At any given point during West Virginia’s loss to Oklahoma on Wednesday night, as many as six of the 10 players on the court could have joined their respective teams from the transfer portal.
That polarizing mechanism that has greatly affected the college sports landscape was a necessity for both the Mountaineers and Sooners as they had dire issues to fill. Now that players have immediate eligibility upon a move, teams in need can grab Division I-ready players to fill holes in their lineup or simply upgrade the rotation.
For the most part, it has opened the door for graduate transfers like WVU’s Malik Curry and OU’s Tanner Groves to finish their careers with a big program.
“They did a great job in the portal — had to do a great job in the portal when you only get four guys back,” Huggins said about the Sooners.
The portal has gotten so important now that Huggins says that his team watches it every day. With five fifth years and two seniors on the roster, the Mountaineers could very well go right back to fill the lineup ahead of 2022-23.
Of course, Huggins hasn’t been afraid to grab college talent in the past, as many of his biggest additions at West Virginia have been from junior colleges. Taz Sherman, WVU’s current leading scorer, is a JUCO product, but his class is just the most recent of a whole host of guys like him (Huggins, however, says he hasn’t used JUCO players as much as some might give him credit for).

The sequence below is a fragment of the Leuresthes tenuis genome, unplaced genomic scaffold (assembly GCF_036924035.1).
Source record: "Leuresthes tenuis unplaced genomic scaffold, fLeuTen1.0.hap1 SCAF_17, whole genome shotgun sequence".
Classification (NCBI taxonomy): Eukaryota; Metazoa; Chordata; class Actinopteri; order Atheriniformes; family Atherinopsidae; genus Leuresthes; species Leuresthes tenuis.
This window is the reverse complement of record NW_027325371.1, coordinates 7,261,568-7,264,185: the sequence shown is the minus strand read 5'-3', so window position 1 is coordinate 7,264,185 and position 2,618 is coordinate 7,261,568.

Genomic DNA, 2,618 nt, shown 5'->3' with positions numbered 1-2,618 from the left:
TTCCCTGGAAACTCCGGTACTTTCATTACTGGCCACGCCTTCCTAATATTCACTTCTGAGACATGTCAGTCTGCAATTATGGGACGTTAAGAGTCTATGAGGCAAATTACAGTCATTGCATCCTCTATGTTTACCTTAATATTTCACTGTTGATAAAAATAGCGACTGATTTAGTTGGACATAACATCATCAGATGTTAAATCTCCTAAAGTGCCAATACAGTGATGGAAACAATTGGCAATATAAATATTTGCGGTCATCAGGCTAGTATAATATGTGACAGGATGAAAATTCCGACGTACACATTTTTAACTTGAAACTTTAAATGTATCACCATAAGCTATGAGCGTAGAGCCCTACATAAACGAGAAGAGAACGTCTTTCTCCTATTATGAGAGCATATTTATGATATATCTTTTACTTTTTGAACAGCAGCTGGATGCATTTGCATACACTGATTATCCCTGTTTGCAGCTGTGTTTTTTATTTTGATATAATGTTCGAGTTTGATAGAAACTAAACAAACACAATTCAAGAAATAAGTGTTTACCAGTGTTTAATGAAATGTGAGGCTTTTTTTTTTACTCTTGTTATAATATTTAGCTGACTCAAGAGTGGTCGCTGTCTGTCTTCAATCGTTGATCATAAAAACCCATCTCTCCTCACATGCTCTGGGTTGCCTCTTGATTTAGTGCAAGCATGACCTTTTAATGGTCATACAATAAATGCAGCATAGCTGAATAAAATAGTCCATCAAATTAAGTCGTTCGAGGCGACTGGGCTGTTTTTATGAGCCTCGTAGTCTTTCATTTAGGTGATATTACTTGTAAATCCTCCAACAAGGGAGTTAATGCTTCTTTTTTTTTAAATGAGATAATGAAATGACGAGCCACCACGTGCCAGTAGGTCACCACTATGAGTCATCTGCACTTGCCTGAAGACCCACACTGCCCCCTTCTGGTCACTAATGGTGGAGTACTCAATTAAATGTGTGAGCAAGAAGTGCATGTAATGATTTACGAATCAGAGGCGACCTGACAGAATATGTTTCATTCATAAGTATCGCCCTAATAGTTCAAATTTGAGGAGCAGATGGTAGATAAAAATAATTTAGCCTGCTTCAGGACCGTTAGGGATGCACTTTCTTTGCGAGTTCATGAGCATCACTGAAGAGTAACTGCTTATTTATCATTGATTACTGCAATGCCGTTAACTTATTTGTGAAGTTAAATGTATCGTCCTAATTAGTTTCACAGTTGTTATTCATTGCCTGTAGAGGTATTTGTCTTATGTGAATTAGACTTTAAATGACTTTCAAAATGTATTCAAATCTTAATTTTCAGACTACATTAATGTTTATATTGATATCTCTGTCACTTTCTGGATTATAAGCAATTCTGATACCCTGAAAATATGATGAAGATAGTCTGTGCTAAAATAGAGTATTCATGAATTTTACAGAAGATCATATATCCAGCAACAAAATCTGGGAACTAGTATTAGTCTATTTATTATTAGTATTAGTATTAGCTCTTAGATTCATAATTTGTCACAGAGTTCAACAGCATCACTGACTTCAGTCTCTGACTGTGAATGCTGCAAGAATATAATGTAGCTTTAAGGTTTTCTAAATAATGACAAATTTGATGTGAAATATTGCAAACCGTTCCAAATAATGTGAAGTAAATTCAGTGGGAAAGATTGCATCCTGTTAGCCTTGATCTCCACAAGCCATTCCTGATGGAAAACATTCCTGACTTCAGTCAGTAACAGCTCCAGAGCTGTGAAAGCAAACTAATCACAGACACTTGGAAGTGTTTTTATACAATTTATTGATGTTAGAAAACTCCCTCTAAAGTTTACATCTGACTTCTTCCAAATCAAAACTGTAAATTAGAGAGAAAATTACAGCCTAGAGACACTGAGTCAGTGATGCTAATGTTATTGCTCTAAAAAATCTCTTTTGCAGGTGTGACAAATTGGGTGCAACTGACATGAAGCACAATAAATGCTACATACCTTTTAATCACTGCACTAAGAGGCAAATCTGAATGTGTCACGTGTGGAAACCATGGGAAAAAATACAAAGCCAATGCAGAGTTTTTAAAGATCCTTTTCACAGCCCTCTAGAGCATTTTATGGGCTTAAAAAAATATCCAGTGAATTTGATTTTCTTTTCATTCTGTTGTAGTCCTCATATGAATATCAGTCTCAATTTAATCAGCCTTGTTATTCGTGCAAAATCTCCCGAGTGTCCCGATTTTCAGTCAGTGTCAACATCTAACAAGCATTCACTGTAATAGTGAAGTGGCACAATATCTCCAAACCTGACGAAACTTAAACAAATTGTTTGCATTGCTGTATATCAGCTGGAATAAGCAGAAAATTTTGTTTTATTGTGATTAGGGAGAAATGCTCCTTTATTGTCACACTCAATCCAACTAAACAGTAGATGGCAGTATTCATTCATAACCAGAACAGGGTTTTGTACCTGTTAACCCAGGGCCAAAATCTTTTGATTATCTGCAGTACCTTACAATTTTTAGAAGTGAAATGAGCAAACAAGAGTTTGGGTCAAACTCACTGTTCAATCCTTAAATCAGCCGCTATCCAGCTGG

“I came to love junior college guys,” Huggins said. “Those are guys that come from riding in a van, getting a cheese sandwich and a coke for the ride back….You’ve got to appreciate that, you’ve got to appreciate their willingness to do that, so I kind of liked those guys.”
That’s a big difference from transfer portal products, some of whom — like Groves — even had a shot at the NCAA Tournament before moving on to a bigger program.
In that vein, there are plenty of positives for a team bringing in someone that has experience in those types of environments.
“You’ve played more game in environments that are harder to play in than you do in junior college when you’re playing before 100 people or 150 people,” Huggins said. “Then all of a sudden you walk into Lubbock and the place is full.”
In its practice over the last several years, that experienced addition will likely only be at his new destination for a single season.
So then, of course, there’s the effect it has on fans. Many of WVU’s stars over the years — Huggins specifically cited Da’Sean Butler, Joe Alexander and Kevin Jones — spent their entire careers in Morgantown.
“I think it’s hard on fans. I mean, I really do….As kids, you take those pictures and you put them up on your wall, and you hang them up on your door,” Huggins said.
He looks back on his time growing up as a Mountaineer fan, getting attached to players. Now, he says young fans could miss out on that same experience.
“Maybe you get attached to a guy, and now he’s gone,” Huggins said.